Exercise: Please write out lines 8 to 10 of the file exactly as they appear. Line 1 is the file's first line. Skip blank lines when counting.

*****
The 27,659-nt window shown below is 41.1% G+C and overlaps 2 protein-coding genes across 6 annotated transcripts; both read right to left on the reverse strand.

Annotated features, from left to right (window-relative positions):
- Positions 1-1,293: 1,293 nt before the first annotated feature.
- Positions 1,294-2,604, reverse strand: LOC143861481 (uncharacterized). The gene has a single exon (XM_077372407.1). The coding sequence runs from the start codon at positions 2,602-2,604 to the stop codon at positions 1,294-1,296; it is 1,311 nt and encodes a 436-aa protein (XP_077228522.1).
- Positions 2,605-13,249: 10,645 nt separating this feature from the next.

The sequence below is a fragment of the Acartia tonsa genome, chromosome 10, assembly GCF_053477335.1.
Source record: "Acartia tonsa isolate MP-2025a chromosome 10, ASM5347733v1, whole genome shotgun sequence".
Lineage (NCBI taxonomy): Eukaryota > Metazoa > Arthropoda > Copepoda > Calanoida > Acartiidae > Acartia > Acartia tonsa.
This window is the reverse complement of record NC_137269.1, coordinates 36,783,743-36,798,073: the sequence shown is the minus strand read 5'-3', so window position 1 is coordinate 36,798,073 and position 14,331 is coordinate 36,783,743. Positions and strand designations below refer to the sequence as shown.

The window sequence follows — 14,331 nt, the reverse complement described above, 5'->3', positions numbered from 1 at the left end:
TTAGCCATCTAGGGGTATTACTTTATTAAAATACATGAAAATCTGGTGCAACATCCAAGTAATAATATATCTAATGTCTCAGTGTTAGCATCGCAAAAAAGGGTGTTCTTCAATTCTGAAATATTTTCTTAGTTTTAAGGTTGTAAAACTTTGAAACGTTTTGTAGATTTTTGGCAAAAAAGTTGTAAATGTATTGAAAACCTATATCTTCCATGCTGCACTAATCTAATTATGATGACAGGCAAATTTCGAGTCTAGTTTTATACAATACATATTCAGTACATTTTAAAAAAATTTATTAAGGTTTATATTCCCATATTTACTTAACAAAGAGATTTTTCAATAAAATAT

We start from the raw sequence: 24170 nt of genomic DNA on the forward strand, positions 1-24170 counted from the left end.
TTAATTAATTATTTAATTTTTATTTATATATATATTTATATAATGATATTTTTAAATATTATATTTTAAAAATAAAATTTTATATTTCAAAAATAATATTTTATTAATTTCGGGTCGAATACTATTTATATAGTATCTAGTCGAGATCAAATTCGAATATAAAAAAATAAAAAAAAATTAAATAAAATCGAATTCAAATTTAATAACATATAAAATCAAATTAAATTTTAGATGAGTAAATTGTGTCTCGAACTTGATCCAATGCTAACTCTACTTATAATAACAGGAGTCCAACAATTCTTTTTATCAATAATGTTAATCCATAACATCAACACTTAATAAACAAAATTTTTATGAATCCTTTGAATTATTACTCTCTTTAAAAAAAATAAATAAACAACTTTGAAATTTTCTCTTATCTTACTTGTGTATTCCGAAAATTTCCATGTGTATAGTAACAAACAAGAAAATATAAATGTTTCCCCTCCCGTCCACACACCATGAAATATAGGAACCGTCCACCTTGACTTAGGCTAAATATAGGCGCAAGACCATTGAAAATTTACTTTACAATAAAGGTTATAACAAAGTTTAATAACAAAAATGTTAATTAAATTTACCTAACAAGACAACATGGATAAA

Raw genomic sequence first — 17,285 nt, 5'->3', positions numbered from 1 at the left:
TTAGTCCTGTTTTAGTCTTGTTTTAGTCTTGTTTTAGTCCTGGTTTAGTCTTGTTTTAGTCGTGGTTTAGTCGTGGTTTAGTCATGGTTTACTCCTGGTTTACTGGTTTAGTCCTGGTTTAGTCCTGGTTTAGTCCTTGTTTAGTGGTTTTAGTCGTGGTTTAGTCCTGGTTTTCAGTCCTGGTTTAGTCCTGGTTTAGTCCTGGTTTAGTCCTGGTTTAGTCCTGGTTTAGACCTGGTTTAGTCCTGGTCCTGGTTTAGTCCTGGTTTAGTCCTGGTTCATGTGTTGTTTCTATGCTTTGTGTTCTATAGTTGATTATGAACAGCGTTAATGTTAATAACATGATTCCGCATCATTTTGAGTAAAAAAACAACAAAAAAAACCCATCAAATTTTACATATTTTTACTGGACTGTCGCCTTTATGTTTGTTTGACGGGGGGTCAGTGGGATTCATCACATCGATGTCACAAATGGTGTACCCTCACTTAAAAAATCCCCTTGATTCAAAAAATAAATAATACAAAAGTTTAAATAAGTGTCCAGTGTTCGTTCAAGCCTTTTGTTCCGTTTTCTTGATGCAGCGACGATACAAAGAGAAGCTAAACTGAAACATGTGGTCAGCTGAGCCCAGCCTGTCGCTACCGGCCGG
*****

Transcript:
Lineage (NCBI taxonomy): Eukaryota > Metazoa > Arthropoda > Copepoda > Calanoida > Acartiidae > Acartia > Acartia tonsa.
This window is the reverse complement of record NC_137269.1, coordinates 36,783,743-36,798,073: the sequence shown is the minus strand read 5'-3', so window position 1 is coordinate 36,798,073 and position 14,331 is coordinate 36,783,743. Positions and strand designations below refer to the sequence as shown.

The window sequence follows — 14,331 nt, the reverse complement described above, 5'->3', positions numbered from 1 at the left end: